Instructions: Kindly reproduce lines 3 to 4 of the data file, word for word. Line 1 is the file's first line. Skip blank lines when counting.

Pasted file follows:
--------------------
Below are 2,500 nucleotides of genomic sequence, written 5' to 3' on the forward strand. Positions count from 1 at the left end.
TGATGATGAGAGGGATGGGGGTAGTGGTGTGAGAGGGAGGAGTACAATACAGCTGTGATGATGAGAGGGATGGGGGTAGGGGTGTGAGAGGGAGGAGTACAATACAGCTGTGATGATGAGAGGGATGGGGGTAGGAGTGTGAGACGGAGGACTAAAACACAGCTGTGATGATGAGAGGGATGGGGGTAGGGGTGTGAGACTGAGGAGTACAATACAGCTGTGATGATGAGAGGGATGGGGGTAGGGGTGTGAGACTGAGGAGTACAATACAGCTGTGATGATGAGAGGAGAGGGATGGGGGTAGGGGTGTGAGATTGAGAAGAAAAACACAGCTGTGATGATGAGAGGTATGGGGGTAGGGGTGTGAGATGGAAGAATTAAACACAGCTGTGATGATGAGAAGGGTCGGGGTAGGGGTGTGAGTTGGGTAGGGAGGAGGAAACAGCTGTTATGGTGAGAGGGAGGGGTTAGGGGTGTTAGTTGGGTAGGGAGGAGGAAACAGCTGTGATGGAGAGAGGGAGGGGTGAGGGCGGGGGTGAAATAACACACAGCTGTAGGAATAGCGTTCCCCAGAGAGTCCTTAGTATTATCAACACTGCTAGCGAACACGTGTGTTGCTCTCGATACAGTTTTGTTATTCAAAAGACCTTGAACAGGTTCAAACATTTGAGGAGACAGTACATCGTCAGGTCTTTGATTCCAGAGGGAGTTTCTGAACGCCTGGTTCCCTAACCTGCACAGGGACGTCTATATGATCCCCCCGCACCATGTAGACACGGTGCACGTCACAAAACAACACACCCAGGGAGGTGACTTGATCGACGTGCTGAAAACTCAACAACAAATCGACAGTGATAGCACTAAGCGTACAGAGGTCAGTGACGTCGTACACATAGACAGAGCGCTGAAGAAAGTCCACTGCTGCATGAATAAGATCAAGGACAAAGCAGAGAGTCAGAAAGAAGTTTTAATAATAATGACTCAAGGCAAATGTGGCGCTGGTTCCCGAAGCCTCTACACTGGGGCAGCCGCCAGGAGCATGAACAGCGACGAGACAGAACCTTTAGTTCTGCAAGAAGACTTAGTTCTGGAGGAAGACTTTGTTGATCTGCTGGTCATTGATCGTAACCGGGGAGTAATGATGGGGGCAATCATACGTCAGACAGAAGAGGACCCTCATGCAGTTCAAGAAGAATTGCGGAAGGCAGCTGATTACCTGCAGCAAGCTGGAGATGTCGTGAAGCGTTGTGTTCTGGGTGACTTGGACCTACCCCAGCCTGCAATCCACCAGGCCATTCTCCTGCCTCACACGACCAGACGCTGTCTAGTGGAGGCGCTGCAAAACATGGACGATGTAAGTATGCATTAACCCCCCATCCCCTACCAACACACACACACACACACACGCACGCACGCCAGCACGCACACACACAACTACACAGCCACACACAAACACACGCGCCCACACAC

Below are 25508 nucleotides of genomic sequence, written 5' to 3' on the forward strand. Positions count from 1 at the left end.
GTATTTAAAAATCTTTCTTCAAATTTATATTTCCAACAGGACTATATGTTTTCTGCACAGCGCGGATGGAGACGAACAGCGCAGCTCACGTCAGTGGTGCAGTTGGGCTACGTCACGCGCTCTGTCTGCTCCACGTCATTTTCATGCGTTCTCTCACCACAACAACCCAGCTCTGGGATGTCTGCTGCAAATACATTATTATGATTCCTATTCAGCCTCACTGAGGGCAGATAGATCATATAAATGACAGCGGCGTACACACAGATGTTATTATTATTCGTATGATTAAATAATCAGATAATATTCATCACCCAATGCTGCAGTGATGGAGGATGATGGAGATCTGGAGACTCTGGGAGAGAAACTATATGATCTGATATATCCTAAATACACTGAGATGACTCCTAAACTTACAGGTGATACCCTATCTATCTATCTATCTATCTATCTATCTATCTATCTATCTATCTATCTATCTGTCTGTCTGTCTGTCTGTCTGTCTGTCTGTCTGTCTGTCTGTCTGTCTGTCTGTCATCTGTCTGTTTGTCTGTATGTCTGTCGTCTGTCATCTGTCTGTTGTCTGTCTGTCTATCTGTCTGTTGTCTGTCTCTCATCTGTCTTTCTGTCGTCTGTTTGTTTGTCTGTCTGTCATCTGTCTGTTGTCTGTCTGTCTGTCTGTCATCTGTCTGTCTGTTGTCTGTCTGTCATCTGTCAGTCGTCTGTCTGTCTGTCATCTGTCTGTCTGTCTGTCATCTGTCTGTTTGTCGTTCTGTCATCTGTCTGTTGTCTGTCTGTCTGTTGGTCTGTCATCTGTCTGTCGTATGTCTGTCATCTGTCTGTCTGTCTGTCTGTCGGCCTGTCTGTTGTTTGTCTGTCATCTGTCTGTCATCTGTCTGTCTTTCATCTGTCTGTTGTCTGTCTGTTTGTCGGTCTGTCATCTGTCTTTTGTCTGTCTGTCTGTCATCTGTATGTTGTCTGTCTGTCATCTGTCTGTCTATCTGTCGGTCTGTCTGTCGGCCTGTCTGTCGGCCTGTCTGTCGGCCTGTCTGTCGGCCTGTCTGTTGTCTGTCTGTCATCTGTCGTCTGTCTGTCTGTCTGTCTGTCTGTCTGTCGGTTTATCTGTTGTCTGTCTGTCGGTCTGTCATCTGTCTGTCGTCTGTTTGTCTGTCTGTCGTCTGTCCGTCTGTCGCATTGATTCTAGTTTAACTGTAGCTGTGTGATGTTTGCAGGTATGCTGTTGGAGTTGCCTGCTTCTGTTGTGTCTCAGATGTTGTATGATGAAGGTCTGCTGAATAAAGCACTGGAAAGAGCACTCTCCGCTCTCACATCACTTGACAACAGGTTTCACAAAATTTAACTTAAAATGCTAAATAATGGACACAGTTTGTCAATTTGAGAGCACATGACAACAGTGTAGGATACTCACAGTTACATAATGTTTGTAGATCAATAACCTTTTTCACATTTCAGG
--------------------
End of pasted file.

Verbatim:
Below are 25508 nucleotides of genomic sequence, written 5' to 3' on the forward strand. Positions count from 1 at the left end.
GTATTTAAAAATCTTTCTTCAAATTTATATTTCCAACAGGACTATATGTTTTCTGCACAGCGCGGATGGAGACGAACAGCGCAGCTCACGTCAGTGGTGCAGTTGGGCTACGTCACGCGCTCTGTCTGCTCCACGTCATTTTCATGCGTTCTCTCACCACAACAACCCAGCTCTGGGATGTCTGCTGCAAATACATTATTATGATTCCTATTCAGCCTCACTGAGGGCAGATAGATCATATAAATGACAGCGGCGTACACACAGATGTTATTATTATTCGTATGATTAAATAATCAGATAATATTCATCACCCAATGCTGCAGTGATGGAGGATGATGGAGATCTGGAGACTCTGGGAGAGAAACTATATGATCTGATATATCCTAAATACACTGAGATGACTCCTAAACTTACAGGTGATACCCTATCTATCTATCTATCTATCTATCTATCTATCTATCTATCTATCTATCTATCTGTCTGTCTGTCTGTCTGTCTGTCTGTCTGTCTGTCTGTCTGTCTGTCTGTCTGTCATCTGTCTGTTTGTCTGTATGTCTGTCGTCTGTCATCTGTCTGTTGTCTGTCTGTCTATCTGTCTGTTGTCTGTCTCTCATCTGTCTTTCTGTCGTCTGTTTGTTTGTCTGTCTGTCATCTGTCTGTTGTCTGTCTGTCTGTCTGTCATCTGTCTGTCTGTTGTCTGTCTGTCATCTGTCAGTCGTCTGTCTGTCTGTCATCTGTCTGTCTGTCTGTCATCTGTCTGTTTGTCGTTCTGTCATCTGTCTGTTGTCTGTCTGTCTGTTGGTCTGTCATCTGTCTGTCGTATGTCTGTCATCTGTCTGTCTGTCTGTCTGTCGGCCTGTCTGTTGTTTGTCTGTCATCTGTCTGTCATCTGTCTGTCTTTCATCTGTCTGTTGTCTGTCTGTTTGTCGGTCTGTCATCTGTCTTTTGTCTGTCTGTCTGTCATCTGTATGTTGTCTGTCTGTCATCTGTCTGTCTATCTGTCGGTCTGTCTGTCGGCCTGTCTGTCGGCCTGTCTGTCGGCCTGTCTGTCGGCCTGTCTGTTGTCTGTCTGTCATCTGTCGTCTGTCTGTCTGTCTGTCTGTCTGTCTGTCGGTTTATCTGTTGTCTGTCTGTCGGTCTGTCATCTGTCTGTCGTCTGTTTGTCTGTCTGTCGTCTGTCCGTCTGTCGCATTGATTCTAGTTTAACTGTAGCTGTGTGATGTTTGCAGGTATGCTGTTGGAGTTGCCTGCTTCTGTTGTGTCTCAGATGTTGTATGATGAAGGTCTGCTGAATAAAGCACTGGAAAGAGCACTCTCCGCTCTCACATCACTTGACAACAGGTTTCACAAAATTTAACTTAAAATGCTAAATAATGGACACAGTTTGTCAATTTGAGAGCACATGACAACAGTGTAGGATACTCACAGTTACATAATGTTTGTAGATCAATAACCTTTTTCACATTTCAGG